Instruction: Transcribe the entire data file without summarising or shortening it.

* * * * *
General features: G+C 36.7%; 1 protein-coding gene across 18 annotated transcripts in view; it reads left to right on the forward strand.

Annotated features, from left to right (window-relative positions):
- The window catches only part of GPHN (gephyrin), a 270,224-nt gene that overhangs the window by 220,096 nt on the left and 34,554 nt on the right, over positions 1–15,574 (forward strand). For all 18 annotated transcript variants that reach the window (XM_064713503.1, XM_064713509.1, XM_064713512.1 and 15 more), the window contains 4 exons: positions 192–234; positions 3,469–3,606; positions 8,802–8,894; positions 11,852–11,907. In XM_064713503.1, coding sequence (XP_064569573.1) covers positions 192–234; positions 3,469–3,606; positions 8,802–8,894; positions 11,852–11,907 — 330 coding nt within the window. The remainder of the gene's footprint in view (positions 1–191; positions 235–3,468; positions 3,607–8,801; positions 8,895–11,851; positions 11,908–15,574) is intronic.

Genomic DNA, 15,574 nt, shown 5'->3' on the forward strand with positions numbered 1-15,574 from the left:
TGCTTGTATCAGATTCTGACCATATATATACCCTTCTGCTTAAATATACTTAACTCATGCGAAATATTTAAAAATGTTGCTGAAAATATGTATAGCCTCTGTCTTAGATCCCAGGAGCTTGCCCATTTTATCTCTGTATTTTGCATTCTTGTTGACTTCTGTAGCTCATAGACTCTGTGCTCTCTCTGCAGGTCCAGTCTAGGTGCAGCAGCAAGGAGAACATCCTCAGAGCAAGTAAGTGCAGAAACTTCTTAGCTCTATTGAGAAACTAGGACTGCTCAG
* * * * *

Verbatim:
General features: G+C 36.7%; 1 protein-coding gene across 18 annotated transcripts in view; it reads left to right on the forward strand.

Annotated features, from left to right (window-relative positions):
- The window catches only part of GPHN (gephyrin), a 270,224-nt gene that overhangs the window by 220,096 nt on the left and 34,554 nt on the right, over positions 1–15,574 (forward strand). For all 18 annotated transcript variants that reach the window (XM_064713503.1, XM_064713509.1, XM_064713512.1 and 15 more), the window contains 4 exons: positions 192–234; positions 3,469–3,606; positions 8,802–8,894; positions 11,852–11,907. In XM_064713503.1, coding sequence (XP_064569573.1) covers positions 192–234; positions 3,469–3,606; positions 8,802–8,894; positions 11,852–11,907 — 330 coding nt within the window. The remainder of the gene's footprint in view (positions 1–191; positions 235–3,468; positions 3,607–8,801; positions 8,895–11,851; positions 11,908–15,574) is intronic.

Genomic DNA, 15,574 nt, shown 5'->3' on the forward strand with positions numbered 1-15,574 from the left:
TGCTTGTATCAGATTCTGACCATATATATACCCTTCTGCTTAAATATACTTAACTCATGCGAAATATTTAAAAATGTTGCTGAAAATATGTATAGCCTCTGTCTTAGATCCCAGGAGCTTGCCCATTTTATCTCTGTATTTTGCATTCTTGTTGACTTCTGTAGCTCATAGACTCTGTGCTCTCTCTGCAGGTCCAGTCTAGGTGCAGCAGCAAGGAGAACATCCTCAGAGCAAGTAAGTGCAGAAACTTCTTAGCTCTATTGAGAAACTAGGACTGCTCAG